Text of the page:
This Ezra series profiles recently hired faculty members across Cornell’s colleges, schools and units. In their own ways, these researchers, scholars and teachers embody the university’s creative and collaborative vitality.
Shaun Nichols: Using the tools of psychology to explore philosophical problems
People everywhere and in every age have encountered fundamental questions: What is right? What is wrong? How do I know the difference? Am I free to make choices?
Philosophers consider such questions and, in the traditional modes, hand down answers based on analysis and theory. But a recent movement among academic philosophers turns directly to the source – people – to consider these puzzles.
A leader in experimental philosophy, Shaun Nichols uses psychological techniques to consider philosophical problems. He joined the faculty in fall 2019 as a professor in the Sage School of Philosophy in the College of Arts and Sciences, adding to Cornell’s strength in moral psychology.
“I think philosophy is borne of common sense,” Nichols says. “There are a lot of tools you can use to understand philosophical thought.”
He’s recently used economic games, textual analysis of etiquette manuals and learning-theory studies to locate the sources of moral beliefs.
In one study, he used an economic game to show that people will punish a cheater even if the cheater won’t know that he has been punished. In another, he compared historical etiquette standards to discover which kinds of etiquette rules persist across time. He found that while many rules of etiquette go in and out of fashion, violations associated with disgust – such as prohibitions on spitting – endure.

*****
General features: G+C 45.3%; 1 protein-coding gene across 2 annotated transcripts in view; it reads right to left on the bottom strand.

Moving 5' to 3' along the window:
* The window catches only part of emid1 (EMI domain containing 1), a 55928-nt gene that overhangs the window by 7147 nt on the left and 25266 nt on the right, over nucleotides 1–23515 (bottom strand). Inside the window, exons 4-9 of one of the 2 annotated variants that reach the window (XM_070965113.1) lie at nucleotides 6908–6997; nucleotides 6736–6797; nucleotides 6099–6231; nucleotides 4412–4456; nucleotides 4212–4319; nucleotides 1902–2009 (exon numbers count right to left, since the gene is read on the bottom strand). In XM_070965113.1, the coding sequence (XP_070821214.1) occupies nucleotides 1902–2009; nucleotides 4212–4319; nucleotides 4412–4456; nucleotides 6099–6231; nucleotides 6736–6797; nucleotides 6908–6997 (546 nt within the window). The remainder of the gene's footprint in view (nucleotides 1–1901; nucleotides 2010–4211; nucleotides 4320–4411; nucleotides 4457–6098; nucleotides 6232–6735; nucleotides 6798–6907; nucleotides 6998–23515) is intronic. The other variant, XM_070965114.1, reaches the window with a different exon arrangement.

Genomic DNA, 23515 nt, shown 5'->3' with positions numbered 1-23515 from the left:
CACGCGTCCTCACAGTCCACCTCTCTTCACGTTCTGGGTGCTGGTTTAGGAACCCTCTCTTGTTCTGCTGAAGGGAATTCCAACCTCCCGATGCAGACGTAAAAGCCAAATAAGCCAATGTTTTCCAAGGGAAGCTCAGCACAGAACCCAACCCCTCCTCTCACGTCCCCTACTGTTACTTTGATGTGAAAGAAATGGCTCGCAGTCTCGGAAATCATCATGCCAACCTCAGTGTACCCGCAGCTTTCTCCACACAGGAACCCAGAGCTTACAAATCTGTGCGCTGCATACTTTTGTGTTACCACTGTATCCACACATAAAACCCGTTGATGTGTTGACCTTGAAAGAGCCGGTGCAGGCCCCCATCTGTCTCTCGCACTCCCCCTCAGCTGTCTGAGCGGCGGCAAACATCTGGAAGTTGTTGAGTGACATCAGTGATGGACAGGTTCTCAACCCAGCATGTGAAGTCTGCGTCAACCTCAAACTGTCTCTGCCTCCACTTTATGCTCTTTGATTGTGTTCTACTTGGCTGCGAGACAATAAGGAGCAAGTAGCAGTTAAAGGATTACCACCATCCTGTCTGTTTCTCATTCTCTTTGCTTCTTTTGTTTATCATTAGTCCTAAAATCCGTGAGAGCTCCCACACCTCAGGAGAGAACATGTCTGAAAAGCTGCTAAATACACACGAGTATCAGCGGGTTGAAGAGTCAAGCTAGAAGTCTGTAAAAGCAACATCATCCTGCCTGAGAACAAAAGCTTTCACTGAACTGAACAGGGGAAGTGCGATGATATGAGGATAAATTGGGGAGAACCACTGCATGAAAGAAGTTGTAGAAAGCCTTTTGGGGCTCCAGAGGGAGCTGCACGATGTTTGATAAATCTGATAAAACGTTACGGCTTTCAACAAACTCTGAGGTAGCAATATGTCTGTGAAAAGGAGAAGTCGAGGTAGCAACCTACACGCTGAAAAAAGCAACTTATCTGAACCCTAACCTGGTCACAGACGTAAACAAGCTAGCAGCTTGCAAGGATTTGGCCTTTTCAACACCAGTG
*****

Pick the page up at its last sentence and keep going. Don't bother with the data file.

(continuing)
“Just as emotions play a role in which norms of etiquette get preserved, emotions also plausibly play a role in which moral norms get preserved,” Nichols says.
His current work draws on learning theory to try to understand how people acquire philosophically significant concepts and distinctions. He is collaborating with Tamar Kushnir, associate professor in child development in the College of Human Ecology, to study how children determine whether a rule applies universally or only to a certain group of people.
“All kinds of behaviors are available to us,” Nichols says. “How do we figure out whether those things are right or wrong?”
– Kate Blackwood